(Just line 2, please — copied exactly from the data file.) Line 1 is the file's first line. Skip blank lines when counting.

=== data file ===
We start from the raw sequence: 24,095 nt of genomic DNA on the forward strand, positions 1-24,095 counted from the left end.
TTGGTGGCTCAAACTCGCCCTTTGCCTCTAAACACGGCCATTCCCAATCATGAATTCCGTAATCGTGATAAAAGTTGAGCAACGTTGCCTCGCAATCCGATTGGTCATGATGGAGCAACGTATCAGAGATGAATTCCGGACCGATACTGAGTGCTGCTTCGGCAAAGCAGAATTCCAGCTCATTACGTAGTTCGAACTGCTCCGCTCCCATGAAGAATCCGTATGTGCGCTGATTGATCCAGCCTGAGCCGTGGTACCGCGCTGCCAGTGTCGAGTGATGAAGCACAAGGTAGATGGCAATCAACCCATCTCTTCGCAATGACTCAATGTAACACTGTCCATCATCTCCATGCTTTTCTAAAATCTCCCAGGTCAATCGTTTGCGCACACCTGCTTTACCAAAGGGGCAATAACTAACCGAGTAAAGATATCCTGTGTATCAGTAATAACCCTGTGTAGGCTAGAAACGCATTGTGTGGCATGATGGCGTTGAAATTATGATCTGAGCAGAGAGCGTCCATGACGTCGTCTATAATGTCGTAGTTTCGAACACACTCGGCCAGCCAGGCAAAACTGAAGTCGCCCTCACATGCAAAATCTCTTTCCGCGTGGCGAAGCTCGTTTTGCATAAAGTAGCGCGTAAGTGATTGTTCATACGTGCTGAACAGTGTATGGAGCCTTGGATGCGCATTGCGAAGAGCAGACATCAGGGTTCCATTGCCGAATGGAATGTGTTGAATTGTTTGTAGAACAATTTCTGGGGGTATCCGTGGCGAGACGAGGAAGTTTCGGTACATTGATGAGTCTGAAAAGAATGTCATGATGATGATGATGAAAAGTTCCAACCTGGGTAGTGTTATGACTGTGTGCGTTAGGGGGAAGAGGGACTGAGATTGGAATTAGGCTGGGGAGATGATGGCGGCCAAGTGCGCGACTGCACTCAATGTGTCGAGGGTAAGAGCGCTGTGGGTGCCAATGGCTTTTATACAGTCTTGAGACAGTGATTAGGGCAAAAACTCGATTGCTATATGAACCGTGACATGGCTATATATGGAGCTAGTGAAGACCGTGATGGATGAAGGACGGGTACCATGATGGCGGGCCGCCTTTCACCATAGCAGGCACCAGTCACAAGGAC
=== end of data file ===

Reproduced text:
TTGGTGGCTCAAACTCGCCCTTTGCCTCTAAACACGGCCATTCCCAATCATGAATTCCGTAATCGTGATAAAAGTTGAGCAACGTTGCCTCGCAATCCGATTGGTCATGATGGAGCAACGTATCAGAGATGAATTCCGGACCGATACTGAGTGCTGCTTCGGCAAAGCAGAATTCCAGCTCATTACGTAGTTCGAACTGCTCCGCTCCCATGAAGAATCCGTATGTGCGCTGATTGATCCAGCCTGAGCCGTGGTACCGCGCTGCCAGTGTCGAGTGATGAAGCACAAGGTAGATGGCAATCAACCCATCTCTTCGCAATGACTCAATGTAACACTGTCCATCATCTCCATGCTTTTCTAAAATCTCCCAGGTCAATCGTTTGCGCACACCTGCTTTACCAAAGGGGCAATAACTAACCGAGTAAAGATATCCTGTGTATCAGTAATAACCCTGTGTAGGCTAGAAACGCATTGTGTGGCATGATGGCGTTGAAATTATGATCTGAGCAGAGAGCGTCCATGACGTCGTCTATAATGTCGTAGTTTCGAACACACTCGGCCAGCCAGGCAAAACTGAAGTCGCCCTCACATGCAAAATCTCTTTCCGCGTGGCGAAGCTCGTTTTGCATAAAGTAGCGCGTAAGTGATTGTTCATACGTGCTGAACAGTGTATGGAGCCTTGGATGCGCATTGCGAAGAGCAGACATCAGGGTTCCATTGCCGAATGGAATGTGTTGAATTGTTTGTAGAACAATTTCTGGGGGTATCCGTGGCGAGACGAGGAAGTTTCGGTACATTGATGAGTCTGAAAAGAATGTCATGATGATGATGATGAAAAGTTCCAACCTGGGTAGTGTTATGACTGTGTGCGTTAGGGGGAAGAGGGACTGAGATTGGAATTAGGCTGGGGAGATGATGGCGGCCAAGTGCGCGACTGCACTCAATGTGTCGAGGGTAAGAGCGCTGTGGGTGCCAATGGCTTTTATACAGTCTTGAGACAGTGATTAGGGCAAAAACTCGATTGCTATATGAACCGTGACATGGCTATATATGGAGCTAGTGAAGACCGTGATGGATGAAGGACGGGTACCATGATGGCGGGCCGCCTTTCACCATAGCAGGCACCAGTCACAAGGAC